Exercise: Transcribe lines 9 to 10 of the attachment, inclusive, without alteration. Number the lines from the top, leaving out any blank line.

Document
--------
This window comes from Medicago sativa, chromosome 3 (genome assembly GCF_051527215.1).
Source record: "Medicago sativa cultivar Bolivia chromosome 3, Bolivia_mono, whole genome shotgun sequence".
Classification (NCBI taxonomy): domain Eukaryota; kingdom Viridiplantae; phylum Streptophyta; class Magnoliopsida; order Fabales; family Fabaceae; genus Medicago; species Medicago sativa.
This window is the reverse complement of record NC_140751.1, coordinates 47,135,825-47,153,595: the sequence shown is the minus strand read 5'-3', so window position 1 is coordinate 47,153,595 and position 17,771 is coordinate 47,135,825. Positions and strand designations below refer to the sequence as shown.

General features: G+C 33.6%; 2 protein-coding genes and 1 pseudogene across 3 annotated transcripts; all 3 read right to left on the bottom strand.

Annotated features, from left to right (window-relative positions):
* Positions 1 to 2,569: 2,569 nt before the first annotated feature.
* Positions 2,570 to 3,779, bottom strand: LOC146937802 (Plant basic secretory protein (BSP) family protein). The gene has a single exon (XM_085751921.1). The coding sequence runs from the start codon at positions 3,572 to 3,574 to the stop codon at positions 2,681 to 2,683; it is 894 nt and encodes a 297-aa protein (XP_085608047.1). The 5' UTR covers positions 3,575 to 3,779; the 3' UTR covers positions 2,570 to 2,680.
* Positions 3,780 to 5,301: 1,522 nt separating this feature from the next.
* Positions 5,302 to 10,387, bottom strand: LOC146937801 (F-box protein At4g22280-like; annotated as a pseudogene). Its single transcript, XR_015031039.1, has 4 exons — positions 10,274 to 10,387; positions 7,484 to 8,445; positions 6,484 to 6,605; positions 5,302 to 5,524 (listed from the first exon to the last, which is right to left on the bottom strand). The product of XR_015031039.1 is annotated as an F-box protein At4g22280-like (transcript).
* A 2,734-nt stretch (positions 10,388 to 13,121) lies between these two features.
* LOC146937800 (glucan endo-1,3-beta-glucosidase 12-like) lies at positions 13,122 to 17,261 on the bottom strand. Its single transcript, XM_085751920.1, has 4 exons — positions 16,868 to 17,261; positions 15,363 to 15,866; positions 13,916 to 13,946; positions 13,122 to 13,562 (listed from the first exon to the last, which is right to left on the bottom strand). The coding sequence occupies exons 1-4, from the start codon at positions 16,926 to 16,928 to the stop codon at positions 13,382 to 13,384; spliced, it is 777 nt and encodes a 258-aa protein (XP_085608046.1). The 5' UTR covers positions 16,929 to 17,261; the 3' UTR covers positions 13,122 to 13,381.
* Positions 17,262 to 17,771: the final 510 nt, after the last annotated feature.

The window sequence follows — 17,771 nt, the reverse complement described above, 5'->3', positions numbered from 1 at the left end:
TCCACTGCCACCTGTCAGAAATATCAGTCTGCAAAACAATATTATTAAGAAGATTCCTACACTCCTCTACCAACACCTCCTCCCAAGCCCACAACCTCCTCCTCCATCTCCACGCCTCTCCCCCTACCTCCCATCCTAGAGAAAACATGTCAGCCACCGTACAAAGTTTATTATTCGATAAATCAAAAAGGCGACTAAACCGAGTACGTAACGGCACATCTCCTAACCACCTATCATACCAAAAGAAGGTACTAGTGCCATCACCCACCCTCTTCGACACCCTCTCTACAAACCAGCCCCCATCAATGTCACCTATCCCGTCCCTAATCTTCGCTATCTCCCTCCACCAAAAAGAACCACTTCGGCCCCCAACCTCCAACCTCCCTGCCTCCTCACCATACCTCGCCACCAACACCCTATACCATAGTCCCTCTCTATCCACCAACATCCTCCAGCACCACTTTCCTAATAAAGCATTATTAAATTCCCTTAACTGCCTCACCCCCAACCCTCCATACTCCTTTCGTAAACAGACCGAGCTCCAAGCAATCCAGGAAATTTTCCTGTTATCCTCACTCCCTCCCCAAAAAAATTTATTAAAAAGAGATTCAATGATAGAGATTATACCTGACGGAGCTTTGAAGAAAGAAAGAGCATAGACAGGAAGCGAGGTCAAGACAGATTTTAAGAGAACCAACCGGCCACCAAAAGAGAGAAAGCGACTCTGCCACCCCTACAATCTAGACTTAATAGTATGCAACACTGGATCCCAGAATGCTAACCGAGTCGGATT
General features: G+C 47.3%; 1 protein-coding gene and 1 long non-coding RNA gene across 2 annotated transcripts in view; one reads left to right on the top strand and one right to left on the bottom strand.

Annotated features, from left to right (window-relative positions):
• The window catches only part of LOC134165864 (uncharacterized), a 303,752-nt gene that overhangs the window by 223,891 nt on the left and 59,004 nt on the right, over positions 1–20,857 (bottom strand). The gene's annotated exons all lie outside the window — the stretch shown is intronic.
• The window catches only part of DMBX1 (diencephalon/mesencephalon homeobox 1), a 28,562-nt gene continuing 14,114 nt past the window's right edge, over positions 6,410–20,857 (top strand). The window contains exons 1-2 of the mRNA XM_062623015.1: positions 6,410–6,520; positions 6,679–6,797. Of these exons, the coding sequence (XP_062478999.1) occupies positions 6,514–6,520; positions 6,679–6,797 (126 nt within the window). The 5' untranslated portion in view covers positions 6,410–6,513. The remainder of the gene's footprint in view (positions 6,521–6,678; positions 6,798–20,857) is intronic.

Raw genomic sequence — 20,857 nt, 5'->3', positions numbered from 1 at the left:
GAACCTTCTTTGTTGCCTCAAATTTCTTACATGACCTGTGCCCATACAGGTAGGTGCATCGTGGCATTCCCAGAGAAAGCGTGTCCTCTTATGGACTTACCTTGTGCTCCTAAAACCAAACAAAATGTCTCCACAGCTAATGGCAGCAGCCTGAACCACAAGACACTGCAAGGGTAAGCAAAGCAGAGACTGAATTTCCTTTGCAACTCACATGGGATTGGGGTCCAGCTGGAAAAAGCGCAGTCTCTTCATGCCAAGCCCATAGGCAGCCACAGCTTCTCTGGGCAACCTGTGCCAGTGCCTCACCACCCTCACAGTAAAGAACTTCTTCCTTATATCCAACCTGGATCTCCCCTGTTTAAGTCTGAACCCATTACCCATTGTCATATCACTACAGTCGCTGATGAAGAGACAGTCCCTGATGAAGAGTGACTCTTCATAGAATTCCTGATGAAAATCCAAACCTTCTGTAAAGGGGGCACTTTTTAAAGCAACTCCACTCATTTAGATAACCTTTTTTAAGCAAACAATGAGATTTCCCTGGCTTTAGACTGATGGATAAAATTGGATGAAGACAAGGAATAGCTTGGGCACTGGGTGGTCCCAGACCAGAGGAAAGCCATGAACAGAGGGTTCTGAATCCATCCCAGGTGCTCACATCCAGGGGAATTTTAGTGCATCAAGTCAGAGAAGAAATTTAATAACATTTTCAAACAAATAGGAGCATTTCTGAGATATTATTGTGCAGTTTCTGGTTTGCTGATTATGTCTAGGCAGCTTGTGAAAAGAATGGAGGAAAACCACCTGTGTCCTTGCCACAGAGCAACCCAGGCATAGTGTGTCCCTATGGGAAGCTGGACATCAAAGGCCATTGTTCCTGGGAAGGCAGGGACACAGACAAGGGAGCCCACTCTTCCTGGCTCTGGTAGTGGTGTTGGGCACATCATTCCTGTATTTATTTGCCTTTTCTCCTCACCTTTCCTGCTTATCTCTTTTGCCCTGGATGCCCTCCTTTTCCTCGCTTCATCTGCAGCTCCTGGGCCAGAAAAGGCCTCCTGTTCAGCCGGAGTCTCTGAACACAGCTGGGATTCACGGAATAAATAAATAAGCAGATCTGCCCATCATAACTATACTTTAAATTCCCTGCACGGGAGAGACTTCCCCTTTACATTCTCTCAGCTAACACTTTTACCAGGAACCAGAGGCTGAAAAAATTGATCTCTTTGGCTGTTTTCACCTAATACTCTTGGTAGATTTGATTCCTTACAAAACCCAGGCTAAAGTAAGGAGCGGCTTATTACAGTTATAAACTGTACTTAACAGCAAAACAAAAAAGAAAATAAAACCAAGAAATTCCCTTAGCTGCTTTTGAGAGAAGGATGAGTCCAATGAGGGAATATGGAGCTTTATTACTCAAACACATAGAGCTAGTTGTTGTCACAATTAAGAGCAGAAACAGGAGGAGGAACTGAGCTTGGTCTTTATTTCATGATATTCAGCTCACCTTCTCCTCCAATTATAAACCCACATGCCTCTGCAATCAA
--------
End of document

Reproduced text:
* Positions 3,780 to 5,301: 1,522 nt separating this feature from the next.
* Positions 5,302 to 10,387, bottom strand: LOC146937801 (F-box protein At4g22280-like; annotated as a pseudogene). Its single transcript, XR_015031039.1, has 4 exons — positions 10,274 to 10,387; positions 7,484 to 8,445; positions 6,484 to 6,605; positions 5,302 to 5,524 (listed from the first exon to the last, which is right to left on the bottom strand). The product of XR_015031039.1 is annotated as an F-box protein At4g22280-like (transcript).